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Funded by a $1.2 million award from the National Institutes of Health, the "ASU Every Little Step Counts" study will examine the effects of a community-based diabetes prevention program for Latino adolescents, with the goal of reducing obesity-related health disparities in this population.
The stakes are high: the Center for Disease Control estimates that up to 50 percent of all Latino youth born in the year 2000 will develop Type 2 diabetes in their lifetime, an alarming statistic that could lead to other severe health and societal consequences. Latino youth have the highest rates of metabolic syndrome, which includes insulin resistance, obesity and elevated glucose levels or “prediabetes.”
“This is a vulnerable population, many which are uninsured or underserved, and we learned that the inner-city clinics are inundated with adults who have diabetes,” says Gabriel Shaibi, principal investigator of the study, SIRC faculty research affiliate and assistant professor in the College of Nursing and Health Innovation and the School of Nutrition and Health Promotion. “It became clear that prevention programs for youth were needed.
“A strength of the program is that it is culturally grounded to meet the needs of Latino youth and families," Shaibi adds. "It was developed largely by the community, to be delivered in the community. Given the community focus, word about the program has spread through churches, schools and health fairs. ASU research faculty and staff work alongside health educators from the St. Vincent de Paul clinic and exercise trainers from the Y.
“We have worked in partnership with the community from the start, which will allow us to more readily speed up the translation of our research findings into the real world.”
In the past 10 years Arizona has experienced the largest statewide increase – 45.3 percent -- in the number of children and adolescents who are overweight or obese. Latinos represent about a third of Arizona’s population.
Several previous studies by Shaibi have shown that lifestyle changes including improvements in nutrition habits and physical activity, can increase insulin sensitivity and lower cardiovascular risk factors such as cholesterol in youth – even without significant weight loss.
The 14- to 16-year-olds in the current study participate in structured exercise and games as well as nutrition education at the YMCA for 12 weeks, followed by monthly support meetings for them and their parents. They’ll be provided with a one-year membership to the Y to encourage regular exercise. At the end of a year, they’ll return to ASU to see whether health improvements have been sustained.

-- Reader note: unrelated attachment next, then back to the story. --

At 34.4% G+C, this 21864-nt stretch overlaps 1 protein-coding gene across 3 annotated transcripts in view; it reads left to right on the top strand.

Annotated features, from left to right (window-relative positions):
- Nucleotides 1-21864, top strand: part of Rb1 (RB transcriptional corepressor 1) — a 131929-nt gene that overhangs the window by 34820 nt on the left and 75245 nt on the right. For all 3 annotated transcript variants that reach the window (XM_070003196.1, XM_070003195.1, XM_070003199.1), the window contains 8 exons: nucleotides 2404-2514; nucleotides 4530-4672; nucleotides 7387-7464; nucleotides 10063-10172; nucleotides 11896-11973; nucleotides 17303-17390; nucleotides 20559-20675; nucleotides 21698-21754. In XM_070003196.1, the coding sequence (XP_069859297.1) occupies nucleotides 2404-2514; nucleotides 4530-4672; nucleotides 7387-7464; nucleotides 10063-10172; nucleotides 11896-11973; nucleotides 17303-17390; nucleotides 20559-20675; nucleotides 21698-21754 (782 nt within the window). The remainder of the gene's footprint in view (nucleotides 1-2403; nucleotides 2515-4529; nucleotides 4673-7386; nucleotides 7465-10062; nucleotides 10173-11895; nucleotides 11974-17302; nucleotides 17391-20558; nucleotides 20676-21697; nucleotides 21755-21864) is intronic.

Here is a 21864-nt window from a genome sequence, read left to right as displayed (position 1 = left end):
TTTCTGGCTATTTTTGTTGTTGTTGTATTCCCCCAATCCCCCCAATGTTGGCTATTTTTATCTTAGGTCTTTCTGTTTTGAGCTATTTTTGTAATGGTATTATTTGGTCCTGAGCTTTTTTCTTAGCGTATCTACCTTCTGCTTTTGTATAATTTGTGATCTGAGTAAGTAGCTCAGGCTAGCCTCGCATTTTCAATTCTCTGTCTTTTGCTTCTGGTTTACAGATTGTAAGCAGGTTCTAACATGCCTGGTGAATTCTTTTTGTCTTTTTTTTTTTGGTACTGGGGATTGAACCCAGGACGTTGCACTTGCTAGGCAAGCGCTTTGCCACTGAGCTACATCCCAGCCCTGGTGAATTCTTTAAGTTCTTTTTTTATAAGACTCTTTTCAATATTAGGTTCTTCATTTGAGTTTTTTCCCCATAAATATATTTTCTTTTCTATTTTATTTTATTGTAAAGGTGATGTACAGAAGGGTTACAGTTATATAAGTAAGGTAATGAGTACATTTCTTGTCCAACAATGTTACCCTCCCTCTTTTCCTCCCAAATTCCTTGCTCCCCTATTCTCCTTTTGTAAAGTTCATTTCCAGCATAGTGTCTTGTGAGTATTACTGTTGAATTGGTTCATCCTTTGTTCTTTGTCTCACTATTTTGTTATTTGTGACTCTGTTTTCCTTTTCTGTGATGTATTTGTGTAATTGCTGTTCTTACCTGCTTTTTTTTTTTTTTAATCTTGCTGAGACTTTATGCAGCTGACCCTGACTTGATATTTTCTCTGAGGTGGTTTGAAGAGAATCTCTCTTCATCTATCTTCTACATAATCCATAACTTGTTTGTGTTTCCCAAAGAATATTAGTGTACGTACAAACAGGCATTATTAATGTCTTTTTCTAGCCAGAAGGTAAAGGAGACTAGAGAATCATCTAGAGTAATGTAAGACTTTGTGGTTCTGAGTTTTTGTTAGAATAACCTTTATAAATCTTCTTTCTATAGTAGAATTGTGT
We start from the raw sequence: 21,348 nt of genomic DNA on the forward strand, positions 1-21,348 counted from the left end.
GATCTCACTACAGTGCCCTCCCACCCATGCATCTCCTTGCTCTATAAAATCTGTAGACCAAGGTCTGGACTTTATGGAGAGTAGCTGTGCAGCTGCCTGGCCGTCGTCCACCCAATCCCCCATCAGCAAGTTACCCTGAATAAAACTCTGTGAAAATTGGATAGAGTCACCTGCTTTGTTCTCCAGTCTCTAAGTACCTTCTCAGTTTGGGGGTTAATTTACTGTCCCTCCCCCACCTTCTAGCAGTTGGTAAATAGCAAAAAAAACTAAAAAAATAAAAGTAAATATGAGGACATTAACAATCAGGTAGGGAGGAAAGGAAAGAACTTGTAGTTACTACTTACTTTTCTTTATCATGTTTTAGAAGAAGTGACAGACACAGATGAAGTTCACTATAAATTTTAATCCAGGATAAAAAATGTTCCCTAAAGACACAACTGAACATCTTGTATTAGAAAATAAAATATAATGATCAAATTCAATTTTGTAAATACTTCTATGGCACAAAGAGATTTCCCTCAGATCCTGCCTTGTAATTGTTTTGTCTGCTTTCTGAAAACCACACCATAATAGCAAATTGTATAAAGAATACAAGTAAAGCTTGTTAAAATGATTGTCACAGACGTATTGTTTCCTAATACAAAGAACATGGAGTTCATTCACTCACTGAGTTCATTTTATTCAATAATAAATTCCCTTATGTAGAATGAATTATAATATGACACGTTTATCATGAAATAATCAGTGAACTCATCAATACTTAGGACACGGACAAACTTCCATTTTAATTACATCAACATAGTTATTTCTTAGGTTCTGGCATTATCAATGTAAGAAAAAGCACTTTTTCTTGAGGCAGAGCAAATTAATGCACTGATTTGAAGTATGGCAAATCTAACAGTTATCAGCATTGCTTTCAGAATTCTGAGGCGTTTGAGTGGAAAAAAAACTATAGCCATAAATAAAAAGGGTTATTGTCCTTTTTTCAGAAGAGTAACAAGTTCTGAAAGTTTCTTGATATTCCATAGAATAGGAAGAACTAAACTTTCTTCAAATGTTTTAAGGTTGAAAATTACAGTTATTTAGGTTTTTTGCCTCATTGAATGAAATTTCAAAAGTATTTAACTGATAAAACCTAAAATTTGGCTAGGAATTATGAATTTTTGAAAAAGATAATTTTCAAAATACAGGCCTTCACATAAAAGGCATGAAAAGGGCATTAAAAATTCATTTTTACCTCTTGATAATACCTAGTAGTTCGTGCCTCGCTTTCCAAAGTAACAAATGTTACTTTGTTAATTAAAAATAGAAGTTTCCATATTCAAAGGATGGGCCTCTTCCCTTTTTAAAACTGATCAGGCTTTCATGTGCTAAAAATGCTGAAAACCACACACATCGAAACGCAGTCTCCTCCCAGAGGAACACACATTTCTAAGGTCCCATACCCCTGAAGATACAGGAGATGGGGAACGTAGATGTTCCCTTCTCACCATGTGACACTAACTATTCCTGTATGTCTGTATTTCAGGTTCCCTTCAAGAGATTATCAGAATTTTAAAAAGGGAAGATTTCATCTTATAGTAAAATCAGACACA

“A critical part of their development is instilling healthy behaviors as they build their independence,” says Shaibi. “There are a lot of factors that influence their health behaviors and choices, so we help them develop support systems from their friends and family. A key factor in success is helping the kids build social support and skills, exposing them to the YMCA and its philosophy. Many of the kids live near the Y but have never utilized the facility.”
Parents are often the biggest proponents of the program, as diabetes often runs in the family so parents realize their children are at risk. The project uses bilingual lay health educators, or promotoras, to deliver the diabetes prevention education to families.
“Parents are extremely excited when offered an opportunity they have never been offered before to benefit the overall health of their kids,” says Saray Vera, health education coordinator at the St. Vincent clinic. “They are anxious and eager to get their kids started on the program. Partnering with ASU on this project is extremely valuable to us, and we are eternally grateful and honored to work with the institution.”
Co-investigators from ASU include two professors from the College of Nursing and Health Innovation, Colleen Keller and Darya McClain. Researchers hope the program may serve as a foundation for future large-scale interventions.
Kerri O’Brien, senior vice president for healthy living at the YMCA, says teaching healthy living habits to youth and their families can help them be successful in making lifestyle changes for the long term. The partnership with ASU makes their outreach all the stronger.
“This program can lead to communities of people leading more productive and enjoyable lives,” she says. “Getting there will take time, energy and focus, but every little step counts.”
The NIH study is part of a larger $6.3 million research award to the Southwest Interdisciplinary Research Center at ASU from the National Institute of Minority Health and Health Disparities.